Your Boat Cleaning Product’s Weekly Tip
Raritan Engineering Company your marine hardware supplier would like to share with you these topics we thought would be of interest to you this month regarding
Pressurized Freshwater Systems
The freshwater pump
Freshwater pumps provide water to fixtures onboard a boat. Pressurized water systems make life onboard more pleasant by providing water “on tap” for dishwashing, showers and various other applications. The intricacy of installing and maintaining one will depend on the number of outlets and accessories you choose.
Precisely where they are used: On all boats bigger than runabouts and day-sailers, fresh water on board is both a convenience and a requirement. The freshwater pump is at the center of the delivery system which ensures a continuous supply to the fixtures in galley, head and shower.
Do you really want on-demand water supply?
Let your marine water heater company help you with some advice on this topic. On-demand pumps have a pressure switch that makes the pump build up pressure in the fresh water line. Any time water is required and the faucet is opened, a flow of pressurized water will be available. The pump turns on to preserve this pressure as required. By comparison, manual pumps have no pressure switch, and must be switched on by hand (via an electric switch) prior to when the water is needed.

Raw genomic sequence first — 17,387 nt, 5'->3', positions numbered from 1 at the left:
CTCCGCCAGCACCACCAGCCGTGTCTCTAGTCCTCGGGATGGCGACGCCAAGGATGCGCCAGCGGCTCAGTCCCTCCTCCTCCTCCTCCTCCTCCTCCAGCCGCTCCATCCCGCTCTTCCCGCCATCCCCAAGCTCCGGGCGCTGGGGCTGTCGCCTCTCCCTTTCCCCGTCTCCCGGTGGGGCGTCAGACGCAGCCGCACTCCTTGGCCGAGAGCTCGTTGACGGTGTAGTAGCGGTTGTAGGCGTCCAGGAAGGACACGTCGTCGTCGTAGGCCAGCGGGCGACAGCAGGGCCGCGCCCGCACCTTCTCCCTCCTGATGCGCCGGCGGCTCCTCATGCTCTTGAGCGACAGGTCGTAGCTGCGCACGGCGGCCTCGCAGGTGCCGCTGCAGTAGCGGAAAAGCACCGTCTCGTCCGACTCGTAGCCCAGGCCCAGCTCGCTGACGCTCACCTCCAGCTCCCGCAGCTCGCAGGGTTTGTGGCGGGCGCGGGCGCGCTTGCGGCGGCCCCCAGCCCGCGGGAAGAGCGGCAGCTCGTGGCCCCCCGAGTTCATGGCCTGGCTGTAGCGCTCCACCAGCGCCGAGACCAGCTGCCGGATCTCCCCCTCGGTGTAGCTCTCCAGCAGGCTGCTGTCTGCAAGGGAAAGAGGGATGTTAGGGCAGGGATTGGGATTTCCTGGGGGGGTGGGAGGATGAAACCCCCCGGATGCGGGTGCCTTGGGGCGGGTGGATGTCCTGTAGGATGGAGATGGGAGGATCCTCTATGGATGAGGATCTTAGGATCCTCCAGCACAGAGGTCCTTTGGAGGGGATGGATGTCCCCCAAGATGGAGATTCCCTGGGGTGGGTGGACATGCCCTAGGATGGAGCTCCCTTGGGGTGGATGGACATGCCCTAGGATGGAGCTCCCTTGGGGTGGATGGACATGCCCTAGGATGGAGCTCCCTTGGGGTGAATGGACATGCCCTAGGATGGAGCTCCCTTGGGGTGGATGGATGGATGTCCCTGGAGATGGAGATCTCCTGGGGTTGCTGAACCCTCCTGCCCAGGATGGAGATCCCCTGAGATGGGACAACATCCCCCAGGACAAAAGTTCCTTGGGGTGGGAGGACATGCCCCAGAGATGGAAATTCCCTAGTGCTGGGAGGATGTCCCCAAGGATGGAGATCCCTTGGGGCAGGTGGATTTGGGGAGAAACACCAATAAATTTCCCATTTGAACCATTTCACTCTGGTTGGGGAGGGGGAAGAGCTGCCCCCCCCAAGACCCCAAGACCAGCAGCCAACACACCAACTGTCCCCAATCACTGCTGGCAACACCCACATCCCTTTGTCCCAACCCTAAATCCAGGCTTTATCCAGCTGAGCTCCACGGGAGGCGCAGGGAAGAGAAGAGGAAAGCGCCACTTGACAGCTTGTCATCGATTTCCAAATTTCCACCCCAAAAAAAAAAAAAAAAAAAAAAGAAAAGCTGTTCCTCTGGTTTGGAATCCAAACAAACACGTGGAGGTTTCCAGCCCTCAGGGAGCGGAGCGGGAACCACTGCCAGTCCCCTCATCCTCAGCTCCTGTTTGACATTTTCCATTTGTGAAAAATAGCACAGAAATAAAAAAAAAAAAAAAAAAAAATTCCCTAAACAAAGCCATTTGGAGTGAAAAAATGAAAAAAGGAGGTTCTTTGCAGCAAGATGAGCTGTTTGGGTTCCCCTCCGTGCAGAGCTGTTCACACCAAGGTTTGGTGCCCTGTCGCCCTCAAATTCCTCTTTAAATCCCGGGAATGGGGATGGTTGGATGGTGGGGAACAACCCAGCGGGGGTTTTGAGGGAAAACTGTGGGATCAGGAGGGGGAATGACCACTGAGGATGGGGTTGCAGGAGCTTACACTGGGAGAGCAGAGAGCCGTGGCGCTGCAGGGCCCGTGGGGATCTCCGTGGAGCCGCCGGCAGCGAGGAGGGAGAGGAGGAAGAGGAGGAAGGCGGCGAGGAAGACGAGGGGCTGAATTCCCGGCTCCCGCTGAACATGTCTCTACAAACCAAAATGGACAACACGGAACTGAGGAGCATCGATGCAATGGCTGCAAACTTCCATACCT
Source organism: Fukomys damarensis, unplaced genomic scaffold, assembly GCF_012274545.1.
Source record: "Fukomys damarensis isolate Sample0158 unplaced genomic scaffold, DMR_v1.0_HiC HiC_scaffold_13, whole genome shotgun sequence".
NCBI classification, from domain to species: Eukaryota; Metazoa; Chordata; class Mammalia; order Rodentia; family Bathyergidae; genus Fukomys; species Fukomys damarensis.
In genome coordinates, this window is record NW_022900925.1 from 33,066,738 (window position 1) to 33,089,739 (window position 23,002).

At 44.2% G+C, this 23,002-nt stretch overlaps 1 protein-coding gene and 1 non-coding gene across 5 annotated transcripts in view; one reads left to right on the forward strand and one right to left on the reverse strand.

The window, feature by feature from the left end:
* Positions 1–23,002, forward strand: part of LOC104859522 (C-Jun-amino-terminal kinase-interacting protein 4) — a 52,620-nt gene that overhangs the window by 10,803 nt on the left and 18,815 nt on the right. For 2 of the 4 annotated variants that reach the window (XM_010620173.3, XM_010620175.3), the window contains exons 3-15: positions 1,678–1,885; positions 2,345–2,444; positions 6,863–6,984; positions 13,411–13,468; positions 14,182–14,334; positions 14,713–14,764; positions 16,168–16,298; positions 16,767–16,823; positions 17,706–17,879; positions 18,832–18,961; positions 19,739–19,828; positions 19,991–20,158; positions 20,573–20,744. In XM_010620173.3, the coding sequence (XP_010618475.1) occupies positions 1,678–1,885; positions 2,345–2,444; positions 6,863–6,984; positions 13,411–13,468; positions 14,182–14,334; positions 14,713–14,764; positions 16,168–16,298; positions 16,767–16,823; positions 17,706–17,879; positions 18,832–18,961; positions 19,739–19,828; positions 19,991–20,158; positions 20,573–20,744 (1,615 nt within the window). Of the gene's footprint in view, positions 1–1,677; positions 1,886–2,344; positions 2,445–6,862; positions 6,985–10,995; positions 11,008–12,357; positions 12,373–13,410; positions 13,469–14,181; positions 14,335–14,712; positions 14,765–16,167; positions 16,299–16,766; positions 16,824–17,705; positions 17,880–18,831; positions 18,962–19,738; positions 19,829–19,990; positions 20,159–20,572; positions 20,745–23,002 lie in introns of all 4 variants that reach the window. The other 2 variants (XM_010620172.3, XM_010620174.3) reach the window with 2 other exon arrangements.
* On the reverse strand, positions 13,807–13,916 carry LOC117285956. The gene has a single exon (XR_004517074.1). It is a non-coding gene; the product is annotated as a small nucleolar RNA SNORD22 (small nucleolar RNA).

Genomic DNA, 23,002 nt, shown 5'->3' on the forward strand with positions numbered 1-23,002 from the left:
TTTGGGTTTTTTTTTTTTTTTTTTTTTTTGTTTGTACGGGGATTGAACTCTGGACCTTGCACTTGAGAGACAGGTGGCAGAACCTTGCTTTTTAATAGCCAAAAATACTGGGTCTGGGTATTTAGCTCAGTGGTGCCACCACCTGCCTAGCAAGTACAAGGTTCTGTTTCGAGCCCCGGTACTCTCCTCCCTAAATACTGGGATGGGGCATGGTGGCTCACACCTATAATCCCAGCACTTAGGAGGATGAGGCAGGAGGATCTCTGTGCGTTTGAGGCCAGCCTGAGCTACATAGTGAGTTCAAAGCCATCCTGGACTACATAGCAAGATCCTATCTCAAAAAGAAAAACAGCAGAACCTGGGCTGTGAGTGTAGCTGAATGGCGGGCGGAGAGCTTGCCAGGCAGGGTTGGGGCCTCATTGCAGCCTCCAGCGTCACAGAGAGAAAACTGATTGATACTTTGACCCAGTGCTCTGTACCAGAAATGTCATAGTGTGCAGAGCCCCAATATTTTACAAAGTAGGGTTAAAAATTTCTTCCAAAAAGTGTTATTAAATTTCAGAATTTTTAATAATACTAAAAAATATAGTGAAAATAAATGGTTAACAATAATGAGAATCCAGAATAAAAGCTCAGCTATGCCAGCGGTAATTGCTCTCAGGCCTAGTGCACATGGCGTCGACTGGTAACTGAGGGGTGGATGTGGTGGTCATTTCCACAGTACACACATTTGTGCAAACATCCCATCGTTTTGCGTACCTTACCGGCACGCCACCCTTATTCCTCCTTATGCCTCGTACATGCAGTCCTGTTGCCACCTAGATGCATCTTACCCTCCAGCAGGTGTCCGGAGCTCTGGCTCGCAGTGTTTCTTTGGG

How many outlets does the pump need to serve?
Freshwater pumps are frequently described by how many outlets they can supply (“for 2-3 faucets”). Extra taps or fixtures in the system might cause a decrease in flow capability, erratic flow, or extreme pump cycling if several were “open” at one time.
How much capacity do you want?
Pumps will generally be chosen by how many gallons per minute (gpm) they can pump, and/or by just how much pressure they can create. The freshwater pumps we provide have capacities between 1.1 and 11 gallons per minute. A few general standards for sizing the pump:
Number of fixtures
Up to 3.0 gpm.
Up to 4.0 gpm.
More than 4.0 gpm.
Do you want an electric or a manual pump?
Some pumps make use of electricity to operate, and others use muscle power. But almost any type of pressure water system should possess a freshwater and/or saltwater manual pump and spigot as backup. Electrical pump failure should not remove your accessibility to fresh water.
Do you want to pump both fresh and saltwater?
Many galley pumps can not be utilized with saltwater, because salt is going to damage the valves and seals or corrode internal metals. Nevertheless, to conserve freshwater, especially on small vessels with minimal tankage, you might wish to utilize saltwater for dishwashing. A preferred technique utilizes a bucket for the very first wash cycle before rinsing the clean dishes with freshwater, either in the galley sink or using the deck shower system. If you want to pump both fresh- and saltwater, select a saltwater-capable pump.
You can find more information as well as get assistance on a boat water heater at http://raritaneng.app-x.info/product/1700-series-water-heater/